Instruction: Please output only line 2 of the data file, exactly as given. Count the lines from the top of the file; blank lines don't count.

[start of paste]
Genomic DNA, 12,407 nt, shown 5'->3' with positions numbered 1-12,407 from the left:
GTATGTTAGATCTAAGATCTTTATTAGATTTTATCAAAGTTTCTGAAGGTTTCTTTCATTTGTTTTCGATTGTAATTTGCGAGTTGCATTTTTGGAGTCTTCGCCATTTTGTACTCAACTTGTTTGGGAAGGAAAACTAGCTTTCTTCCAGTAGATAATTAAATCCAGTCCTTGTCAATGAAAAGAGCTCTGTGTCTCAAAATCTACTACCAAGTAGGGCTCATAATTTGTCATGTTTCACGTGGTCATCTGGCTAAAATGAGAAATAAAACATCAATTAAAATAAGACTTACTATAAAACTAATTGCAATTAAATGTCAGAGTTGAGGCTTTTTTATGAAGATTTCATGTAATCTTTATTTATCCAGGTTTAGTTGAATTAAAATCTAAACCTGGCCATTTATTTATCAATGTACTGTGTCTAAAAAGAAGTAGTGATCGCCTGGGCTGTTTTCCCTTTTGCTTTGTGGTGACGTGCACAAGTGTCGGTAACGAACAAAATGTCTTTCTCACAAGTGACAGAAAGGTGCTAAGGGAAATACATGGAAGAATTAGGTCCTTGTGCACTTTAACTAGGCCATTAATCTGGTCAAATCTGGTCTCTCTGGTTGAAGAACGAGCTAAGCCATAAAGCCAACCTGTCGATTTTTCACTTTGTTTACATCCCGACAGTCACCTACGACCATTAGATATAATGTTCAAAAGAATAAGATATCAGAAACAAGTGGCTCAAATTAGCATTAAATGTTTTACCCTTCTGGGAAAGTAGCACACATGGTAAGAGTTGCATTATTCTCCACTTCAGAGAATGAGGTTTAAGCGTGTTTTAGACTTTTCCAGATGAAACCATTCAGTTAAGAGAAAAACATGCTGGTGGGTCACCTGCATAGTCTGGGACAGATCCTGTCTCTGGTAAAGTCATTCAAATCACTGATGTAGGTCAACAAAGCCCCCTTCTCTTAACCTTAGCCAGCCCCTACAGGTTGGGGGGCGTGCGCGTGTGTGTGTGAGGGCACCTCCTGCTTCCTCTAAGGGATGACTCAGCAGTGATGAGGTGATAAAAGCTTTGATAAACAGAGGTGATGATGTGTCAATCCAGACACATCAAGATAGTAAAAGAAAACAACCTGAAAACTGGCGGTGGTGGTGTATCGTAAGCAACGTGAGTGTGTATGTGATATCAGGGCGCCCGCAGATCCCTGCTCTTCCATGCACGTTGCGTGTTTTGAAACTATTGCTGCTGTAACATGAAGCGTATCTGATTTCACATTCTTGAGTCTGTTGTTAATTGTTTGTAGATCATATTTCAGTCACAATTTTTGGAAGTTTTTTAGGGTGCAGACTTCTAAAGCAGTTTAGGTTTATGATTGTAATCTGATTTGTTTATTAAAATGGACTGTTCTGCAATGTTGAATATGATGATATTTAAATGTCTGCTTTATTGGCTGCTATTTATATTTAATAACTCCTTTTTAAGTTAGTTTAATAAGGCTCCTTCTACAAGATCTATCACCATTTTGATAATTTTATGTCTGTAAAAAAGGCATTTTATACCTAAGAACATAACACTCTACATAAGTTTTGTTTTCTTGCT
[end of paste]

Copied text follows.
GTATGTTAGATCTAAGATCTTTATTAGATTTTATCAAAGTTTCTGAAGGTTTCTTTCATTTGTTTTCGATTGTAATTTGCGAGTTGCATTTTTGGAGTCTTCGCCATTTTGTACTCAACTTGTTTGGGAAGGAAAACTAGCTTTCTTCCAGTAGATAATTAAATCCAGTCCTTGTCAATGAAAAGAGCTCTGTGTCTCAAAATCTACTACCAAGTAGGGCTCATAATTTGTCATGTTTCACGTGGTCATCTGGCTAAAATGAGAAATAAAACATCAATTAAAATAAGACTTACTATAAAACTAATTGCAATTAAATGTCAGAGTTGAGGCTTTTTTATGAAGATTTCATGTAATCTTTATTTATCCAGGTTTAGTTGAATTAAAATCTAAACCTGGCCATTTATTTATCAATGTACTGTGTCTAAAAAGAAGTAGTGATCGCCTGGGCTGTTTTCCCTTTTGCTTTGTGGTGACGTGCACAAGTGTCGGTAACGAACAAAATGTCTTTCTCACAAGTGACAGAAAGGTGCTAAGGGAAATACATGGAAGAATTAGGTCCTTGTGCACTTTAACTAGGCCATTAATCTGGTCAAATCTGGTCTCTCTGGTTGAAGAACGAGCTAAGCCATAAAGCCAACCTGTCGATTTTTCACTTTGTTTACATCCCGACAGTCACCTACGACCATTAGATATAATGTTCAAAAGAATAAGATATCAGAAACAAGTGGCTCAAATTAGCATTAAATGTTTTACCCTTCTGGGAAAGTAGCACACATGGTAAGAGTTGCATTATTCTCCACTTCAGAGAATGAGGTTTAAGCGTGTTTTAGACTTTTCCAGATGAAACCATTCAGTTAAGAGAAAAACATGCTGGTGGGTCACCTGCATAGTCTGGGACAGATCCTGTCTCTGGTAAAGTCATTCAAATCACTGATGTAGGTCAACAAAGCCCCCTTCTCTTAACCTTAGCCAGCCCCTACAGGTTGGGGGGCGTGCGCGTGTGTGTGTGAGGGCACCTCCTGCTTCCTCTAAGGGATGACTCAGCAGTGATGAGGTGATAAAAGCTTTGATAAACAGAGGTGATGATGTGTCAATCCAGACACATCAAGATAGTAAAAGAAAACAACCTGAAAACTGGCGGTGGTGGTGTATCGTAAGCAACGTGAGTGTGTATGTGATATCAGGGCGCCCGCAGATCCCTGCTCTTCCATGCACGTTGCGTGTTTTGAAACTATTGCTGCTGTAACATGAAGCGTATCTGATTTCACATTCTTGAGTCTGTTGTTAATTGTTTGTAGATCATATTTCAGTCACAATTTTTGGAAGTTTTTTAGGGTGCAGACTTCTAAAGCAGTTTAGGTTTATGATTGTAATCTGATTTGTTTATTAAAATGGACTGTTCTGCAATGTTGAATATGATGATATTTAAATGTCTGCTTTATTGGCTGCTATTTATATTTAATAACTCCTTTTTAAGTTAGTTTAATAAGGCTCCTTCTACAAGATCTATCACCATTTTGATAATTTTATGTCTGTAAAAAAGGCATTTTATACCTAAGAACATAACACTCTACATAAGTTTTGTTTTCTTGCT